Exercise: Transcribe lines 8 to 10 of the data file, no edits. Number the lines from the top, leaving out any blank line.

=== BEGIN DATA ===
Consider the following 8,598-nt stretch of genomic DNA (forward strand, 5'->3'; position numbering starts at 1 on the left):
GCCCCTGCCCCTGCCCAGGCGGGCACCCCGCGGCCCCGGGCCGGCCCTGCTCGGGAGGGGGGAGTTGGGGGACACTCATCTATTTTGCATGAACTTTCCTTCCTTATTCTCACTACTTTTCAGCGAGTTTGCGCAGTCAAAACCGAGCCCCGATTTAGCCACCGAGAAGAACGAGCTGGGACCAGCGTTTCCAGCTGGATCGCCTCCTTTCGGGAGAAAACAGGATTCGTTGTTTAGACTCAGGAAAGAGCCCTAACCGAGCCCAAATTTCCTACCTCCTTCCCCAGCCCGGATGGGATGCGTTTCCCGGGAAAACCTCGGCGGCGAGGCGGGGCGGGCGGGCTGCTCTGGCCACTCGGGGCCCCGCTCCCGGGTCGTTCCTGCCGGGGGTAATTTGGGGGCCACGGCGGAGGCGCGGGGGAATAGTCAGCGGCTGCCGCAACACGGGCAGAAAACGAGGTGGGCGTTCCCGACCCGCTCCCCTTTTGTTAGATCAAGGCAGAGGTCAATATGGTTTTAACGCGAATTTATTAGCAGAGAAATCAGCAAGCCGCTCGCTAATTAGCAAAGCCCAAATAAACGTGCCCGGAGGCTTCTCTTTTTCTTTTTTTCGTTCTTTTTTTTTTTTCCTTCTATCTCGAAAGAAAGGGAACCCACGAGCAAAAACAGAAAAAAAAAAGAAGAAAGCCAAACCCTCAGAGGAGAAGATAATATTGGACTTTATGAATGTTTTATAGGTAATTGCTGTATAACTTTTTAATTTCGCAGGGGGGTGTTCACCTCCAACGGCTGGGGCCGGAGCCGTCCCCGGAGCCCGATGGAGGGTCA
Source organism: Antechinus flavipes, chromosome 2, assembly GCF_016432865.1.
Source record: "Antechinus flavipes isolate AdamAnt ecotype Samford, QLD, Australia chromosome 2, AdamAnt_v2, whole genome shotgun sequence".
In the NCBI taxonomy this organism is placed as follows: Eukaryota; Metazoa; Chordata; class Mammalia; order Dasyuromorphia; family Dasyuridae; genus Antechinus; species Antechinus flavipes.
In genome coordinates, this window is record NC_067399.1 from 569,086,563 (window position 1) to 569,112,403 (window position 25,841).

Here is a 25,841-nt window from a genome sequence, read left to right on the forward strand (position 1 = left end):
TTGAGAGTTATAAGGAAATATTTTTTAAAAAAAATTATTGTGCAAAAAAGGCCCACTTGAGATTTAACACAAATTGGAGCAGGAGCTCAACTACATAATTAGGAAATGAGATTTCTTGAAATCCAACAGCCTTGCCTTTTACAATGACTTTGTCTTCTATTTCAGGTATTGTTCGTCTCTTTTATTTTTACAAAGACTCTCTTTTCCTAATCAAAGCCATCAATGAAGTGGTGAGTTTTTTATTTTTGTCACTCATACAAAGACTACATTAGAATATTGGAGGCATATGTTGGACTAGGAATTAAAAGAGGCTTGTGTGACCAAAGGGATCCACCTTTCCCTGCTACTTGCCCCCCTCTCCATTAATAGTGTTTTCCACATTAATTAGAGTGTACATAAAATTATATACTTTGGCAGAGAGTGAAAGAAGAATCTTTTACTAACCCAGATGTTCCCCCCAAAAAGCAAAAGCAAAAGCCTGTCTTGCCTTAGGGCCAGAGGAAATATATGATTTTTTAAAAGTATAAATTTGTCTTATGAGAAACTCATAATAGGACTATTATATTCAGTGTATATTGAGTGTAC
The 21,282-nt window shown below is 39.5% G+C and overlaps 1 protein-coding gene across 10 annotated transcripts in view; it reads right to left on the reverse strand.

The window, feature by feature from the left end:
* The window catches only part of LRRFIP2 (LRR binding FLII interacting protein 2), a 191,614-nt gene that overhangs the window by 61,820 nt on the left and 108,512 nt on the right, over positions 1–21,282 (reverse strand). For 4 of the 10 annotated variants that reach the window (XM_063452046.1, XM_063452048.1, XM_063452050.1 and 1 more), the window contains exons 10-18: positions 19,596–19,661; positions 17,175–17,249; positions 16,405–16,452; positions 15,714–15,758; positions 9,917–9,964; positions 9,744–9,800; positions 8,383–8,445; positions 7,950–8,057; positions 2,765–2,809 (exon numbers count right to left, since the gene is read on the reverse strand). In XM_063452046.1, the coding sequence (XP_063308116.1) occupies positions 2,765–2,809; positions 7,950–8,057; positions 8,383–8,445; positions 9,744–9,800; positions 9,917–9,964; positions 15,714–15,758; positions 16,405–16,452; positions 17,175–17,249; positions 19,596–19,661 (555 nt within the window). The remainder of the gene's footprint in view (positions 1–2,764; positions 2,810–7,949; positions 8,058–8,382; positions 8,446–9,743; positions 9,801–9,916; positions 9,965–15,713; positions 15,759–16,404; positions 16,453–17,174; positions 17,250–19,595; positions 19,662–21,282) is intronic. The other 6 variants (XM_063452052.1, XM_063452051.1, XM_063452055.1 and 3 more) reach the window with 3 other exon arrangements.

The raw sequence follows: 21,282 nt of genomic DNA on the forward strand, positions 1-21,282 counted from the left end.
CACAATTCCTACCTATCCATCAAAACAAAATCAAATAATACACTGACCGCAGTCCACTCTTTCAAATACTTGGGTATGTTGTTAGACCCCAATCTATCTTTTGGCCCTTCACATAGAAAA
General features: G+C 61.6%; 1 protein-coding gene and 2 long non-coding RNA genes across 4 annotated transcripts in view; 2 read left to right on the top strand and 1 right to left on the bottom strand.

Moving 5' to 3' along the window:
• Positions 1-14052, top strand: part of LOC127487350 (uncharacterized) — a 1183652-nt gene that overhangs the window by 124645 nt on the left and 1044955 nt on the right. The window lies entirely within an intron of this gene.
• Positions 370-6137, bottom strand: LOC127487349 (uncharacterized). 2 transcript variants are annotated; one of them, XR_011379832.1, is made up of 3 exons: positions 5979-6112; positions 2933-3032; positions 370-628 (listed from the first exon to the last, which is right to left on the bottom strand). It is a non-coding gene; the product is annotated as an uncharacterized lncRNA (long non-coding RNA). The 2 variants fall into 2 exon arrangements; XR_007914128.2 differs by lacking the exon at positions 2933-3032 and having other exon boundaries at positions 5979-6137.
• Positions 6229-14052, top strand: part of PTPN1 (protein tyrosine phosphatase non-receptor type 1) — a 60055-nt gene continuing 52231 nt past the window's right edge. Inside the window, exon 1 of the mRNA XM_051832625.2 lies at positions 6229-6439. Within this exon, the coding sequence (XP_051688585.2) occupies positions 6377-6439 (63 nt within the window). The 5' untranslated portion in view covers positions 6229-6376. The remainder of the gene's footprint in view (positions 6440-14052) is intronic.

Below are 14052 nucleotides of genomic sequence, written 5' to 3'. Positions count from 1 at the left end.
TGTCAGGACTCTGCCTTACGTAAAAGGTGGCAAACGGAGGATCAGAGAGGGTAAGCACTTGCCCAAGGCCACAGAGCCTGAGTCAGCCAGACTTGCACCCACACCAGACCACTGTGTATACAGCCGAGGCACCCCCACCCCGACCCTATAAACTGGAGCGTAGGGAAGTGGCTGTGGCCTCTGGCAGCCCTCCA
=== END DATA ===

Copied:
TTGAGAGTTATAAGGAAATATTTTTTAAAAAAAATTATTGTGCAAAAAAGGCCCACTTGAGATTTAACACAAATTGGAGCAGGAGCTCAACTACATAATTAGGAAATGAGATTTCTTGAAATCCAACAGCCTTGCCTTTTACAATGACTTTGTCTTCTATTTCAGGTATTGTTCGTCTCTTTTATTTTTACAAAGACTCTCTTTTCCTAATCAAAGCCATCAATGAAGTGGTGAGTTTTTTATTTTTGTCACTCATACAAAGACTACATTAGAATATTGGAGGCATATGTTGGACTAGGAATTAAAAGAGGCTTGTGTGACCAAAGGGATCCACCTTTCCCTGCTACTTGCCCCCCTCTCCATTAATAGTGTTTTCCACATTAATTAGAGTGTACATAAAATTATATACTTTGGCAGAGAGTGAAAGAAGAATCTTTTACTAACCCAGATGTTCCCCCCAAAAAGCAAAAGCAAAAGCCTGTCTTGCCTTAGGGCCAGAGGAAATATATGATTTTTTAAAAGTATAAATTTGTCTTATGAGAAACTCATAATAGGACTATTATATTCAGTGTATATTGAGTGTAC
The 21,282-nt window shown below is 39.5% G+C and overlaps 1 protein-coding gene across 10 annotated transcripts in view; it reads right to left on the reverse strand.

The window, feature by feature from the left end: